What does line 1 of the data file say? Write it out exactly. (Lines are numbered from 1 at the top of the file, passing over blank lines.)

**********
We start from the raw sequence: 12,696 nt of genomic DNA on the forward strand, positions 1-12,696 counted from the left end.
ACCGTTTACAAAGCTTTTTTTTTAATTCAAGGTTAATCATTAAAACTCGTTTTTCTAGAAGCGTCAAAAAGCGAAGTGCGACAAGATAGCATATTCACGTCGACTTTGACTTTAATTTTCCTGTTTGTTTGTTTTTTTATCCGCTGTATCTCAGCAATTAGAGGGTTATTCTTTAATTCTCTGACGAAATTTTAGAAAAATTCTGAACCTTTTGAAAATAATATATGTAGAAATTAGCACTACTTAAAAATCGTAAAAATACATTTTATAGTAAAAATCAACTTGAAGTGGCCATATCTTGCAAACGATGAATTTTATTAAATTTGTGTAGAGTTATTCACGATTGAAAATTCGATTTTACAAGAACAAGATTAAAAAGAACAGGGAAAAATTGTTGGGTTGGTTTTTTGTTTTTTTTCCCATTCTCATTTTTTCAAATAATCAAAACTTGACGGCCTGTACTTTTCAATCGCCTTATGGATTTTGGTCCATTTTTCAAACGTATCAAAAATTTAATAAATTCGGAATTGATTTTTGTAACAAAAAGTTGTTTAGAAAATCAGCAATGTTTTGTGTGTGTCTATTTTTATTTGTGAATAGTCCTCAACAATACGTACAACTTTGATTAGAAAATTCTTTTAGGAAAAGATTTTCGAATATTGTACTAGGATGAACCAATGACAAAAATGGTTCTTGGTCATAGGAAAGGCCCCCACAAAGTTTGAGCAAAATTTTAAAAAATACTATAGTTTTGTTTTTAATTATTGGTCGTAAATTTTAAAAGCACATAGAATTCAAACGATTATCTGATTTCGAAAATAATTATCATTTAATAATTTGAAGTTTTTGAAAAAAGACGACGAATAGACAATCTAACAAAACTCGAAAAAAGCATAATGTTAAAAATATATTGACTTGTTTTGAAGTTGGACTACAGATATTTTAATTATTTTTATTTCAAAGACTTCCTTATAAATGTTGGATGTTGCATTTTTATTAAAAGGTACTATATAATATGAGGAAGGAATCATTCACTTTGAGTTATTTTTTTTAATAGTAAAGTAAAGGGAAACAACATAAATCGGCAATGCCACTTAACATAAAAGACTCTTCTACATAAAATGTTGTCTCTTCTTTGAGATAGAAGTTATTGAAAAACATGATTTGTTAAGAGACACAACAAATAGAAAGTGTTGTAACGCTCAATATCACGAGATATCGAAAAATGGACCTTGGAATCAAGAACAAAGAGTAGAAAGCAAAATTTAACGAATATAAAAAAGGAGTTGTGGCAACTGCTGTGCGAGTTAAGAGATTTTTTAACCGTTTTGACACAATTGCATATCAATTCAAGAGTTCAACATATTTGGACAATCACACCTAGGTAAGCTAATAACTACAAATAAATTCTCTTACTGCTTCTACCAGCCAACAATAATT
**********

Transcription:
We start from the raw sequence: 12,696 nt of genomic DNA on the forward strand, positions 1-12,696 counted from the left end.